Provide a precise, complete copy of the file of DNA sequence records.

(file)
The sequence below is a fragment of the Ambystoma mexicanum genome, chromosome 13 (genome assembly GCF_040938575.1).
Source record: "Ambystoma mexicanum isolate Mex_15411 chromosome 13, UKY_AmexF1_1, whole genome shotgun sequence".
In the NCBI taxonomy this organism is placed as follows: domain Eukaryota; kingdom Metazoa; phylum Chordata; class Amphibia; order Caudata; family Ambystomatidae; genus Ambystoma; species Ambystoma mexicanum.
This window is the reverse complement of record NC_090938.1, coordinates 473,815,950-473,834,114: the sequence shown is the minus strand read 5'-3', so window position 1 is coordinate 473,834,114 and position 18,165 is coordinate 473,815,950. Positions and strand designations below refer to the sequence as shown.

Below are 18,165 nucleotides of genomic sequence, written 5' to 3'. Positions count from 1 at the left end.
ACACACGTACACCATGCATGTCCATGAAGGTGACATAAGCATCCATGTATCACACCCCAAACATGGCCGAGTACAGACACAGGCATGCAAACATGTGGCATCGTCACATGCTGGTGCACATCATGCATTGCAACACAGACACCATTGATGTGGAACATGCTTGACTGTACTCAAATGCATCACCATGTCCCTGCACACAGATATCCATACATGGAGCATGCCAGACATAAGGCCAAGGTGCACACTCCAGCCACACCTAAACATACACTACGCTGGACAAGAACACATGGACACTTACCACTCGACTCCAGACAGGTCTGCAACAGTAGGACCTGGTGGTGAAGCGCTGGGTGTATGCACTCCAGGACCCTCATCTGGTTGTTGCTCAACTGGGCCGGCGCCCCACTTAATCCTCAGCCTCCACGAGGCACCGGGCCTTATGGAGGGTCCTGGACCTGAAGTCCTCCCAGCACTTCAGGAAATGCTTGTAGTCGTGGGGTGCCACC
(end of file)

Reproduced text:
The sequence below is a fragment of the Ambystoma mexicanum genome, chromosome 13 (genome assembly GCF_040938575.1).
Source record: "Ambystoma mexicanum isolate Mex_15411 chromosome 13, UKY_AmexF1_1, whole genome shotgun sequence".
In the NCBI taxonomy this organism is placed as follows: domain Eukaryota; kingdom Metazoa; phylum Chordata; class Amphibia; order Caudata; family Ambystomatidae; genus Ambystoma; species Ambystoma mexicanum.
This window is the reverse complement of record NC_090938.1, coordinates 473,815,950-473,834,114: the sequence shown is the minus strand read 5'-3', so window position 1 is coordinate 473,834,114 and position 18,165 is coordinate 473,815,950. Positions and strand designations below refer to the sequence as shown.

Below are 18,165 nucleotides of genomic sequence, written 5' to 3'. Positions count from 1 at the left end.
ACACACGTACACCATGCATGTCCATGAAGGTGACATAAGCATCCATGTATCACACCCCAAACATGGCCGAGTACAGACACAGGCATGCAAACATGTGGCATCGTCACATGCTGGTGCACATCATGCATTGCAACACAGACACCATTGATGTGGAACATGCTTGACTGTACTCAAATGCATCACCATGTCCCTGCACACAGATATCCATACATGGAGCATGCCAGACATAAGGCCAAGGTGCACACTCCAGCCACACCTAAACATACACTACGCTGGACAAGAACACATGGACACTTACCACTCGACTCCAGACAGGTCTGCAACAGTAGGACCTGGTGGTGAAGCGCTGGGTGTATGCACTCCAGGACCCTCATCTGGTTGTTGCTCAACTGGGCCGGCGCCCCACTTAATCCTCAGCCTCCACGAGGCACCGGGCCTTATGGAGGGTCCTGGACCTGAAGTCCTCCCAGCACTTCAGGAAATGCTTGTAGTCGTGGGGTGCCACC